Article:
Appeal from the Order of the Court of Common Pleas of Allegheny County in case of Appeal of James H. Wadlow and Patricia M. Wadlow, his wife v. Zoning Hearing Board of Borough of Bellevue and Borough of Bellevue, Intervenor, No. SA150 of 1977.
Michael Georgalas, for appellant.
Ernest V. Vesely, McMonigle and Vesely, for appellees.
Judges Rogers, Blatt and Craig, sitting as a panel of three. Opinion by Judge Rogers.
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The Wadlows are the owners of a "strip shopping center" of seven stores along the Lincoln Highway in the Borough of Bellevue which parcel of land and related improvements house seven commercial tenants. In November, 1975, the Wadlows caused to be erected on the property a structure with a concrete base, upright supports, and a metal frame enclosing a sign giving the name of the center and seven additional signs, one for each of the tenants. The total area of the metal frame within which each of the eight signs is mounted is approximately 95 feet square. The Wadlows were cited for violating the applicable zoning provision which limits the size of all signs in the commercial district to 40 square feet. They then applied for a variance which was denied. On appeal a referee specially appointed by the Court of Common Pleas of Allegheny County concluded that the offending structure was not one oversized sign but seven (or eight) conforming signs incidentally located within the same frame and supported by the same base and uprights. The Court of Common Pleas adopted the decision of the referee without opinion. This appeal followed. We reverse.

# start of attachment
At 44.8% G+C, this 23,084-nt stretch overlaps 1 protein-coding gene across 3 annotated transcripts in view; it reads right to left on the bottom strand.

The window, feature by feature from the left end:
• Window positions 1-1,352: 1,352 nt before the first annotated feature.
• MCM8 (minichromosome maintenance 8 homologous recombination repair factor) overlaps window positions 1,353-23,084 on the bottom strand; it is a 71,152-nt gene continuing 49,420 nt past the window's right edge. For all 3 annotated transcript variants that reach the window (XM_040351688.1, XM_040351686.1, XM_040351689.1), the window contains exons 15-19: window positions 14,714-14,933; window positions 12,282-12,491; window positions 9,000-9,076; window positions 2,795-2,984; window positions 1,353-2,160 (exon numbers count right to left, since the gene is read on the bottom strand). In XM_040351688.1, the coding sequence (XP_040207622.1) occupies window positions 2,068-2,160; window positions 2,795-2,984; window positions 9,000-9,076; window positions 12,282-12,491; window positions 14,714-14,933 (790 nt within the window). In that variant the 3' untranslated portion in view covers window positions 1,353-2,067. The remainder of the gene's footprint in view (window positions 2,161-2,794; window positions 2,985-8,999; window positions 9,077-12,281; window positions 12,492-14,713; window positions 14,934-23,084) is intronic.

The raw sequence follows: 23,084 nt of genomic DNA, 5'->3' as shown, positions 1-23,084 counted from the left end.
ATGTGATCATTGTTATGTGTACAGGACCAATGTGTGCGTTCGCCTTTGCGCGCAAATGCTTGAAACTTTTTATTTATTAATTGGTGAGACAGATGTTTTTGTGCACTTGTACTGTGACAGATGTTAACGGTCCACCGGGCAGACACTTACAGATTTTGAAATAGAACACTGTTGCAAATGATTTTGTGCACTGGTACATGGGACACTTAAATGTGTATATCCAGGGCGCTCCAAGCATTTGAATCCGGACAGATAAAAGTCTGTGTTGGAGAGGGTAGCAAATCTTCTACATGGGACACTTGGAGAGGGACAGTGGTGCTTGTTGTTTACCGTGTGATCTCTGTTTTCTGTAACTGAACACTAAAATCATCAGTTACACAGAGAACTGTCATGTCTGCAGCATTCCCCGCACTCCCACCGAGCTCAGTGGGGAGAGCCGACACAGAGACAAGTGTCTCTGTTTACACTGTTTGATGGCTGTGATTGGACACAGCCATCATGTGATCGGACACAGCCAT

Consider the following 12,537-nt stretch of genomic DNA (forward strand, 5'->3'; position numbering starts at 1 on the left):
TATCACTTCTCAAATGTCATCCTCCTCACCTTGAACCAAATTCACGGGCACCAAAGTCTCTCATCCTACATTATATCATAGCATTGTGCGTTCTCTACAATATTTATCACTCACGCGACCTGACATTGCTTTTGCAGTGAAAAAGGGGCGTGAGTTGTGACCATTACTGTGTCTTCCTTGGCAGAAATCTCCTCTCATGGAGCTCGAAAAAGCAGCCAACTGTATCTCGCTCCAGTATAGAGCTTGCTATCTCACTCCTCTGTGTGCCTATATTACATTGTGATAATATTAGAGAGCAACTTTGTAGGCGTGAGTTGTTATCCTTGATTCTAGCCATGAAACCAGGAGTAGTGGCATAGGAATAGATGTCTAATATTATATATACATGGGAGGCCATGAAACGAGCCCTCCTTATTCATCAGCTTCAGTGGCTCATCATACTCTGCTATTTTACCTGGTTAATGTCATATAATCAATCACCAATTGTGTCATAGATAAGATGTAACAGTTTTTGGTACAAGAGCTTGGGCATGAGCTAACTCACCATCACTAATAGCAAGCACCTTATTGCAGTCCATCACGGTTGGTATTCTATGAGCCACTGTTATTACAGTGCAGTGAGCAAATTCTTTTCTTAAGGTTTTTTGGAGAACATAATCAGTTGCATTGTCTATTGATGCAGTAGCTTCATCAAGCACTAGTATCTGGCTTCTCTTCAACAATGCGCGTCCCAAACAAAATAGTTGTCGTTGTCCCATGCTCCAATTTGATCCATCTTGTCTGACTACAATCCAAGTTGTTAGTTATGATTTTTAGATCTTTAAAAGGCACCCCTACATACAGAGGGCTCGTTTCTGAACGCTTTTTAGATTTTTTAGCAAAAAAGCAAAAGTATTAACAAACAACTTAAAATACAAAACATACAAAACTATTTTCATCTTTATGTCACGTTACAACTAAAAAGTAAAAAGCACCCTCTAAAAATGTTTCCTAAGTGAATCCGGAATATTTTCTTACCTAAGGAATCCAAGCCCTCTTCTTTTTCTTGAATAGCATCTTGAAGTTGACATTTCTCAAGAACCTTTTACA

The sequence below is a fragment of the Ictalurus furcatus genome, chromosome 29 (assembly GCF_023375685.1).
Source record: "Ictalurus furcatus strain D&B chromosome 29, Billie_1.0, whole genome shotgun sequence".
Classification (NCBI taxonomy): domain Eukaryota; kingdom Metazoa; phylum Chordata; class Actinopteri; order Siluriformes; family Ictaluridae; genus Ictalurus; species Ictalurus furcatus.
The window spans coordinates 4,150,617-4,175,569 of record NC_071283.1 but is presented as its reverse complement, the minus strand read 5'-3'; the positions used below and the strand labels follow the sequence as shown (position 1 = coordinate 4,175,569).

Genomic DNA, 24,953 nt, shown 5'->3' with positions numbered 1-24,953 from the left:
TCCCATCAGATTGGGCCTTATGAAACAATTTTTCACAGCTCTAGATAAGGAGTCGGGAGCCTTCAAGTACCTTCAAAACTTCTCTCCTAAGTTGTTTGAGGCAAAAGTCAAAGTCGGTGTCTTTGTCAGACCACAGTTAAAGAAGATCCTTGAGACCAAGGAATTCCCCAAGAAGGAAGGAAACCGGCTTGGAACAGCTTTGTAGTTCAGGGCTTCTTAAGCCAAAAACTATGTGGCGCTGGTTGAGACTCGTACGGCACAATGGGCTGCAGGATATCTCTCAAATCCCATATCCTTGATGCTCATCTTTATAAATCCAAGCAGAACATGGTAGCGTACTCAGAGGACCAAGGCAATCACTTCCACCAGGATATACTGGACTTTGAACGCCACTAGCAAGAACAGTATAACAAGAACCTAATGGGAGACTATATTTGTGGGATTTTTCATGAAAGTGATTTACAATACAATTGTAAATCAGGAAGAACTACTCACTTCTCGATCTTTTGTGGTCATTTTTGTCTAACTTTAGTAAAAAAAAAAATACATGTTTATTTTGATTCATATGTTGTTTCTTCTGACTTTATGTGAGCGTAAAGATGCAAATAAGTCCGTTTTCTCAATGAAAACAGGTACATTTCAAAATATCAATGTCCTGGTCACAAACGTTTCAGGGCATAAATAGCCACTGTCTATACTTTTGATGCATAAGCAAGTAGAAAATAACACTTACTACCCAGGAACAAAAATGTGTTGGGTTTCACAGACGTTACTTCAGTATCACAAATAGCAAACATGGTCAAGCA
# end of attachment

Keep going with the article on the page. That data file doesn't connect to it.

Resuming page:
The contested issue is one of law involving a construction of the word "sign" which is undefined in the zoning ordinance. The ordinance does not limit
[ 62 Pa. Commw. Page 413]
the number of signs that a commercial landowner may erect on his property. It provides, in relevant part, only that:
Any such signboard, billboard or other advertising device hereafter so erected, constructed or placed as such accessory use shall, in no event, exceed forty (40) square feet in size.
Of course this limitation is no limitation at all if as was here held, it is not violated by a structure more than twice the allowed size to which is affixed eight conforming signs. The legitimate legislative purpose in limiting the size of roadside signs to 40 square feet is as clearly thwarted by a single 95 square foot advertising structure composed of a patchwork of smaller signs as by a single 95 foot sign advertising the presence of one establishment. However, under the construction here reviewed the former would be prohibited and the latter permitted. Such a construction was, therefore, erroneous.